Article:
SZABOI think so. I think what the big factor is -- the real change now from the period you're talking about is the lack of real economic growth and economic opportunity. And as in this country, a lot of people have been left behind. And I think that -- so, we have a situation now where we're going to be seeing can democracy survive in a period of austerity, unemployment and difficult times? Look at Greece, for example, as one -- as probably the extreme case. So I think this is the real question. The linkage between democracy and economic growth.
SZABOAnd I think that's what's been changing in Europe. Not to mention just the influx, the globalization and the influx of all these other, sort of, what they would consider foreign groups.
DONVANHolger, we have an email from Laura I think you can take. How many political parties are viable competitors in a German election and how does that compare to the basically two party system in the US?
STARKWell, that's a whole different thing compared to the United States. So we have like the traditional two peoples' party, if you want to say, so the conservatives and the social Democrats, traditionally between 20 and 40 percent each. Then we have the Green Party, which is around roughly 10 percent. We have the left, leftists coming from the GDR history, also around 8,9, 10 percent. And then we have the liberals, who are supporting free market in a Libertarian way. They are around five percent.
STARKSo, what we might face next September is like a six party system where it, on one hand will be hard to form a coalition. And on the other hand, it will play into Merkel's cards as well. Because at the end, she will be the strongest party leader and she will form the new government, almost certainly.
DONVANOkay, let's bring in Mark from Birmingham, Michigan. Mark, welcome to The Diane Rehm Show.
MARKYeah, thanks for having me.
MARKYou know, I think when we don't learn from history, we do so at our own peril. No one would look at the rise of the far right in World War II, for example. Hitler, without looking at the previous administration, the Weimar government. Similarly, to not blame Merkel and to say she had no choice but to, as if it's a deterministic development of the far right. And similarly, in our country, we give the Obama Administration a pass for his culpability in exacerbating the anti-immigration and economic dislocation issues that have plagued his two term administration for the rise of Trump.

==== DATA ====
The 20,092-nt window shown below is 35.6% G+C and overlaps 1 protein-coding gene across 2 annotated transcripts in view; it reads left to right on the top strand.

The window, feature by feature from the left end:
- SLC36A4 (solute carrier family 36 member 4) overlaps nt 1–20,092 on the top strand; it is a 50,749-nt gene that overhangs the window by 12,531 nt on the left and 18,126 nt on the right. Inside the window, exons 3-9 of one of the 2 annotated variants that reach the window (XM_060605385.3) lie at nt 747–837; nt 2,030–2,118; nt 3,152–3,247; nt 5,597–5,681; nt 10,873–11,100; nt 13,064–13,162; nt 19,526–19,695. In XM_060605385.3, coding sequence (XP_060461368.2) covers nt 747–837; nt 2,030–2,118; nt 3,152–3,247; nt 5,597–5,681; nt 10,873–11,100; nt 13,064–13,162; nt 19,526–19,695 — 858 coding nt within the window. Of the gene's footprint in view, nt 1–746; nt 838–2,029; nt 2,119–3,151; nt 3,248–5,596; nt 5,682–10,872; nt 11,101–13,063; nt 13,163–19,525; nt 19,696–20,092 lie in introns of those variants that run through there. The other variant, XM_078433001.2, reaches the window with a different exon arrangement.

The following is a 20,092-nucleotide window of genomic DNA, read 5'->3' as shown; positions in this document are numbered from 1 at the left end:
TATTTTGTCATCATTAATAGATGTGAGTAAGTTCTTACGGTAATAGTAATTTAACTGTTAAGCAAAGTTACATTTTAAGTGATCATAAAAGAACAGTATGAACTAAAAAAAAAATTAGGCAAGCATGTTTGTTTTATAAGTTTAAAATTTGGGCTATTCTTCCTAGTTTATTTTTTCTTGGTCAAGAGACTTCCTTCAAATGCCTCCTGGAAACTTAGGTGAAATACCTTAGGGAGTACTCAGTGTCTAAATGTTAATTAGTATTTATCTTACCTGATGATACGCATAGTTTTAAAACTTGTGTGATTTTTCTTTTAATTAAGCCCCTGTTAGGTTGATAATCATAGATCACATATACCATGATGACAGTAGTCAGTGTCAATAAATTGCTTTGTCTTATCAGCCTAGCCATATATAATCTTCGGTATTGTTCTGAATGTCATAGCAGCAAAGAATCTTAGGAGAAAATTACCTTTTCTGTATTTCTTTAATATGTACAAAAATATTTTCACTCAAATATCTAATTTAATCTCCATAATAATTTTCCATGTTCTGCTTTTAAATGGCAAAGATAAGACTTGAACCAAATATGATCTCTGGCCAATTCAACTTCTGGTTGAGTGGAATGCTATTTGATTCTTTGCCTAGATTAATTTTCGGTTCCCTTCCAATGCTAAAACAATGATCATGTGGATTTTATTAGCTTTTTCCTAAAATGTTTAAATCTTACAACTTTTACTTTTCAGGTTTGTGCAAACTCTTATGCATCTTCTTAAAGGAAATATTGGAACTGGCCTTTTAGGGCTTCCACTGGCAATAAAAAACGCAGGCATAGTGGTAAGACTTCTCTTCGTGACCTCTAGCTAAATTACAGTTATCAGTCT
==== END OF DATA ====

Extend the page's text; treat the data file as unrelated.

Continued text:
MARKI think it's anti-intellectual not to use the same analysis to our political situation.
DONVANAll right, Mark. Thanks for your comment. I'm John Donvan. You're listening to the Diane Rehm Show. And Alina, your response to Mark's comment?
POLYAKOVAWell, I think the interesting point that Mark brings up -- we've been dancing around this a little bit. One is the question of blame that we brought up already, and the other is this question of how should the center respond? And I think what we've seen happen in Europe and in Germany and across the board is that the center, both left and right, has not figured out how to strategically respond to the challenge from the right and from the left in some countries. And we've seen them kind of fuddle around a bit.
POLYAKOVABut mainly, the center has been ignoring some of the issues that the far right has been bringing up. For, in some countries like France, and Austria, for many years. The immigration question. And they haven't been able to provide a more strategic policy that could still capture the hearts and minds of the people who are not satisfied with the centrist solution, which has essentially been, you know, more EU integration, the path forward toward the European project. And that's just simply not an answer that's capturing peoples' support anymore.
DONVANSo Mark has a point, you think?
POLYAKOVAI think he has a point to an extent. I think that we have to place some blame on the centrist politicians, on both sides, left and right. For not really speaking to their constituencies and not taking their grievances seriously.
DONVANLet's bring in Josh from Crofton, Maryland. Josh, welcome to "The Diane Rehm Show."
JOSHHi, how are you doing?
DONVANGood, thank you.
JOSHMy question is part question, part comment, I guess. There is some mention that one of the accomplishments of the EU was that you don't have war essentially, because there's no -- not borders in the traditional sense. I don't understand why that's considered -- or why it's considered the EU is the reason that happened. I mean...
DONVANWhy does the EU get the credit? You mean why should...
JOSHWhy is the EU getting the credit for something -- I don't think there's any suggestion that the entire Europe would fall back into war just because national borders are reinstituted.
DONVANLet's ask the European in our group, Holger Stark.